Tales from the Trail

Washington Extra – (Blue) dog days

In the immortal words of  Jonathan Swift (paraphrasing Erasmus and Hamlet) “Every dog must have his day.”

According to our correspondent Andy Sullivan, Blue Dog Democrats may have had theirs already. His report from Vermillion, South Dakota suggests the Blue Dogs may be a dying breed, their centrist brand of conservatism in danger of being swept away by the Republican tide in the midterms. PARADE MACY'S

The original Dogs were actually yellow, of course, from a Southern nickname for party loyalists who would vote for a yellow dog if it were on the ballot as a Democrat. The Blue Dog Coalition took its name from the view that members’ moderate-to-conservative ideas had been “choked blue” by the party in the run-up to the 1994 election. (Suggestions for alternative color schemes gratefully received at the Democratic National Committee.)

Centrist Republicans have also been under pressure from the rise of the Tea Party. While that will likely make the next Congress more fiscally conservative, it will not necessarily translate into a bipartisan deal to reduce the budget deficit, former Congressional Budget Office director Rudolph Penner warned today.

“A real problem here is that the Tea Party is going to scare the bejeebers out of any Republican that is talking about compromise, for fear of what will happen in the next primary,” Penner told a Chamber of Commerce forum. “There is no way we’re going to get out of this problem without a compromise between the two parties.”

from Summit Notebook:

If Democrats hold US House, Pelosi seen concentrating power-lobbyist

SUMMIT-WASHINGTON/JOSTENIf Democrats are able to hang on to the U.S. House of Representatives in the November 2 elections, Speaker Nancy Pelosi will likely be able to concentrate her power because there will be fewer conservative Democrats giving her a hard time on critical votes, according to top senior lobbyist for the U.S. Chamber of Commerce.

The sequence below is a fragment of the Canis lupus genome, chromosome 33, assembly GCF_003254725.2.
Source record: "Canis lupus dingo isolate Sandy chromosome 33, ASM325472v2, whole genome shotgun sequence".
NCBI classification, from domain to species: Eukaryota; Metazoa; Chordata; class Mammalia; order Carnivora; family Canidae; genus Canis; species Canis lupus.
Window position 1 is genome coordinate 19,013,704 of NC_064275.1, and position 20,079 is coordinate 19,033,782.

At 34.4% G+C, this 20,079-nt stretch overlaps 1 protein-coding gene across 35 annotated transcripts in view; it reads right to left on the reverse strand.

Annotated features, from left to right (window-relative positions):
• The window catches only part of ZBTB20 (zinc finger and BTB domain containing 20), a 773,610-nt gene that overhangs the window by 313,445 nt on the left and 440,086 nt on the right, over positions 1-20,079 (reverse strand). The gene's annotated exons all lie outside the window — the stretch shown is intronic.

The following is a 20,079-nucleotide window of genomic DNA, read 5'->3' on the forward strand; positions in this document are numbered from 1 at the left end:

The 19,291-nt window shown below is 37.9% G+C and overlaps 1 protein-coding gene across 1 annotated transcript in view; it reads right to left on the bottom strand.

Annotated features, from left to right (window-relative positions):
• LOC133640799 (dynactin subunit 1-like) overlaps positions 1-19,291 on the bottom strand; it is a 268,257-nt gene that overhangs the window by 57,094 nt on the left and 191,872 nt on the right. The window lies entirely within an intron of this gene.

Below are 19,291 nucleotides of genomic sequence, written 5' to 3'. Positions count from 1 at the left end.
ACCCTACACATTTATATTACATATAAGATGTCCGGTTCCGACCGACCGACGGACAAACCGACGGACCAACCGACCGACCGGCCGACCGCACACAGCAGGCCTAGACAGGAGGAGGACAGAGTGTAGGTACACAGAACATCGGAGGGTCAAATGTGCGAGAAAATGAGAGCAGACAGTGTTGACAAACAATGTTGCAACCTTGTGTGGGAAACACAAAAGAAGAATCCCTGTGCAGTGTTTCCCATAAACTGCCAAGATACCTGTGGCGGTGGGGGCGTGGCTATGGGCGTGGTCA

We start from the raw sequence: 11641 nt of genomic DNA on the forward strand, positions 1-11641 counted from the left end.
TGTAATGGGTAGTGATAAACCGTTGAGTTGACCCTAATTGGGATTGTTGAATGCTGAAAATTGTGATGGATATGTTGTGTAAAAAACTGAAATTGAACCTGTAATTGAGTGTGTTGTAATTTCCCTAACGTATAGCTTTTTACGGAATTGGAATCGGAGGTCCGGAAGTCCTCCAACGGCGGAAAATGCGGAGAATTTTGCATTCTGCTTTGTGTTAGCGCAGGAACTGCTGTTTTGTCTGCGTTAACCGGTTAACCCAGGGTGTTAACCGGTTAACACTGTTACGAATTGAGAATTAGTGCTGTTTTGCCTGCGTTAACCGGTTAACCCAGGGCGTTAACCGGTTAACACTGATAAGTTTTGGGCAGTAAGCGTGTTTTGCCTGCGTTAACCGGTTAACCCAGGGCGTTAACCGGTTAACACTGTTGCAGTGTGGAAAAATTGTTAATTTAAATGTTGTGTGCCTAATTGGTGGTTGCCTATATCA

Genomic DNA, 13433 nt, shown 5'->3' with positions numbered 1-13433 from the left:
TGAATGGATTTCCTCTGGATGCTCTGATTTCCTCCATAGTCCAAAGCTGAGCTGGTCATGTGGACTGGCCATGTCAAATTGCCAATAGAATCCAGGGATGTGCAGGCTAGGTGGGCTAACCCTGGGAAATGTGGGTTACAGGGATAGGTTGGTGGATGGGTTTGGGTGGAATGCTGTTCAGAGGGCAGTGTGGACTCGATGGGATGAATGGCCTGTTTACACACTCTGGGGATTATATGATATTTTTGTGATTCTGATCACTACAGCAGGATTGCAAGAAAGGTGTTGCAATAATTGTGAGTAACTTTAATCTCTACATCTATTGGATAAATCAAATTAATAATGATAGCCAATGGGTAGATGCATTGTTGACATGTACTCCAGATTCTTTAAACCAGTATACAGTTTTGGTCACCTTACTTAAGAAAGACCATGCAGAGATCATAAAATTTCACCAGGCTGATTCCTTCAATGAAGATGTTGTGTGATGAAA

Political prognosticators have said that Republicans are within striking distance of taking control of the House in November, with Republicans needing a net gain of 40 seats and polls showing them closing in on that target.

"She'll have a much more cohesive conference than she has now because it's the middle that's anticipated to get cratered in this election," Bruce Josten told the Reuters Washington Summit.  "Most of the seat losses anticipated come from the people that are the hardest votes to get on party-line unity votes."

After much delay, Baucus unveils healthcare plan

After weeks of delay as he negotiated for Republican support, Senate Finance Committee Chairman Max Baucus Wednesday unveiled a 10-year, $856 billion plan to overhaul the U.S. healthcare system.

The measure still has no promise of Republican support, even though Baucus dumped the public insurance option favored by most Democrats and agreed to other Republican changes in hopes of producing a bipartisan plan.

SENATE/HEALTHCAREBaucus predicted it would ultimately garner Republican votes.

“This is a good bill. This is a balanced bill. It can pass the Senate,” he said.

Blue Dogs howling at healthcare

This time it’s the Blue Dogs turning their noses up at healthcare reform proposals. AUSTRIA/

The House Energy and Commerce Committee canceled its healthcare markup  because the fiscally conservative Democrats growled about the steep pricetag.

President Barack Obama, top dog in this town, invited them to the White House to chew about it.